Does Earth Hour Work? (Earth Hour Photos from Sydney)
For those who say that collective action to reduce energy consumption is meaningless, I have two photos:
The focus of Earth Hour is on turning off your lights for one hour. It is a largely symbolic gesture: lighting is just one part of the problem and it's only one hour. Despite this, I think it is a great way to focus attention on our current wasteful use of energy.
The story behind Earth Hour
The idea behind Earth Hour began in 2004. Environmental group WWF Australia was looking for a way to engage the wider community on the topic of climate change. They enlisted the help of advertising agency Leo Burnett for a project which had the working title 'The Big Flick'.
In March 2007 the very first Earth Hour became reality in Sydney, Australia. On that night a good portion of the city's 4 million residents turned off their lights for one hour. One year later, Earth Hour became a global movement involving participants in about 35 countries.
Global landmarks such as the Sydney Harbour Bridge, CN Tower in Toronto, Golden Gate Bridge in San Francisco, and Rome’s Colosseum, all stood in darkness, as symbols of hope for a cause that grows more urgent by the hour.
And it has only grown from there, getting bigger every year.
The story behind the photos
Back in 2007 I was in Sydney watching the very first Earth Hour. I had my camera ready.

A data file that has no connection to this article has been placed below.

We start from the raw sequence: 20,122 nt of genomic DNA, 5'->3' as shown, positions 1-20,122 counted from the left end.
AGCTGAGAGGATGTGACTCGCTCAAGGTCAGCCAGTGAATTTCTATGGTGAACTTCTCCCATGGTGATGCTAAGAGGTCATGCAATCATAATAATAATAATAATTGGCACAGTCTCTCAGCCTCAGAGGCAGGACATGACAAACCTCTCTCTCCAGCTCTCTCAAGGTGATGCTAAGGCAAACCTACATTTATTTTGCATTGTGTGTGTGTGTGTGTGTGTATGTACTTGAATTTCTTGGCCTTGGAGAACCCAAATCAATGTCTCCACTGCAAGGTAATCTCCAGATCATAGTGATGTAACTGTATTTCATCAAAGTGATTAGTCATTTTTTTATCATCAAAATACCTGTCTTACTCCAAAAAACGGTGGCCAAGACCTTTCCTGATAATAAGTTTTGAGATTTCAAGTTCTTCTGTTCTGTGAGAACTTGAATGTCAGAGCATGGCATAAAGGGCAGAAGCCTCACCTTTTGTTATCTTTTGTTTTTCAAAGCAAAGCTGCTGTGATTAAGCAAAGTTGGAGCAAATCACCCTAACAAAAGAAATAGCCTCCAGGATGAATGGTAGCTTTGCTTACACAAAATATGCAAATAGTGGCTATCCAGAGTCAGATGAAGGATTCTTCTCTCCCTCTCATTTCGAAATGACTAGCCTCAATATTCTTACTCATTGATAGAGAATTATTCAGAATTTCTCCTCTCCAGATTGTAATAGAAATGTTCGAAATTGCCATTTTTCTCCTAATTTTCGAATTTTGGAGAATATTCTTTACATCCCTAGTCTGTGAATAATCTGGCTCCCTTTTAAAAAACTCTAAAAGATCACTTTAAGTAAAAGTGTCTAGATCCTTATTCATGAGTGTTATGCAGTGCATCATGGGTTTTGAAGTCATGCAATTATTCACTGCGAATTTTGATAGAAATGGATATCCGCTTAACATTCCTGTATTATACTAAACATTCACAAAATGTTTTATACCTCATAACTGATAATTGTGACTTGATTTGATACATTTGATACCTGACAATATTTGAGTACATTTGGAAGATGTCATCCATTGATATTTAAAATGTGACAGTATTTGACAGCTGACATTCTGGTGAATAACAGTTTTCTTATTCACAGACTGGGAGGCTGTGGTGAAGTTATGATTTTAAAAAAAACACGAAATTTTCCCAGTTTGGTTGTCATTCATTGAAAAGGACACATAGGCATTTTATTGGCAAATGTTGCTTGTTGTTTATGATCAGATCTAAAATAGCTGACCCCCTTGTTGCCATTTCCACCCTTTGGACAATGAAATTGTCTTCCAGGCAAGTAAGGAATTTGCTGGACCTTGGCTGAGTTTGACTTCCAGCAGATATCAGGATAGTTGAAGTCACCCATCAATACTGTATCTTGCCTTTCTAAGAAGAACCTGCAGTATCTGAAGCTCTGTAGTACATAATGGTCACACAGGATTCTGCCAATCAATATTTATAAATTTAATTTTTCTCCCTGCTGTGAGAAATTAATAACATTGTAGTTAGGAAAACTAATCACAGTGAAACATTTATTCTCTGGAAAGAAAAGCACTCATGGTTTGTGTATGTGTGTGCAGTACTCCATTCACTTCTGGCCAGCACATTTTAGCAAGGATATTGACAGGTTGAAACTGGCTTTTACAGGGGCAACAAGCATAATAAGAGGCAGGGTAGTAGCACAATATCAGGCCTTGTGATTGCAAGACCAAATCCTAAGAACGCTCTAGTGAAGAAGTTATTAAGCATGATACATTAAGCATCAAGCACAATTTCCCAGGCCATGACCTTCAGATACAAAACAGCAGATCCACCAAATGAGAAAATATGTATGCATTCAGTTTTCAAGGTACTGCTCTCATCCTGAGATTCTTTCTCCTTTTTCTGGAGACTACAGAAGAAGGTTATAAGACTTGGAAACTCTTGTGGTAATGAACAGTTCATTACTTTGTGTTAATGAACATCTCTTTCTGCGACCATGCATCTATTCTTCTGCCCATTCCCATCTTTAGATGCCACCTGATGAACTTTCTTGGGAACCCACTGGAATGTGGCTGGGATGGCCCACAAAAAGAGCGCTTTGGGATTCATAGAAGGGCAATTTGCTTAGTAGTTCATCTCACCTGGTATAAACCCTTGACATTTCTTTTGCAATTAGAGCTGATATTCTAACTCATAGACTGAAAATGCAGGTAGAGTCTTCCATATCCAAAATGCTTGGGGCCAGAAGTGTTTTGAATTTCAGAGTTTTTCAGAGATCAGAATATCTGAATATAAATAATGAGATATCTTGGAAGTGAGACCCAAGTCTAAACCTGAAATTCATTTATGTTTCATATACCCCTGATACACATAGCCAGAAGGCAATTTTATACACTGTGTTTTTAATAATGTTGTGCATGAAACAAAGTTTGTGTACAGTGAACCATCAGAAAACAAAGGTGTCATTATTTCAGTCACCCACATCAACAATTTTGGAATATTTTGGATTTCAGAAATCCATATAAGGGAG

In fact, I was ready with my camera three days early. I knew that most building managers would have already shut down most lighting prior to Earth Hour on the actual day. (Who would want their building left on!?). So I went down to a view point on Sydney Harbour and took some photos of the city at 8pm on a normal weeknight.
I returned to the same spot during Earth Hour and took the second photo. I used the same settings on my camera for both photos. This ensured that the photos don’t exaggerate or mis-represent what was actually achieved. Unlike other photos published that year (and ever since), mine are a more realistic representation of the 'before and after' effect.
On the other hand, photographers sitting around on the evening of Earth Hour taking ‘real time’ photos didn’t get to see the full effect at all.
The photos were originally picked up by WWF off my friend Adam Searle’s blog. I was happy to release them to promote the cause. I was excited to see the photos printed in a large spread in the Sydney Morning Herald supplement in 2008. I was disappointed, however, to see them incorrectly credited not to me, but to some agency.
In 2009 and again 2010 my photos also featured in the official Earth Hour videos. You can see them here in the opening credits:
- Ryan McCarthy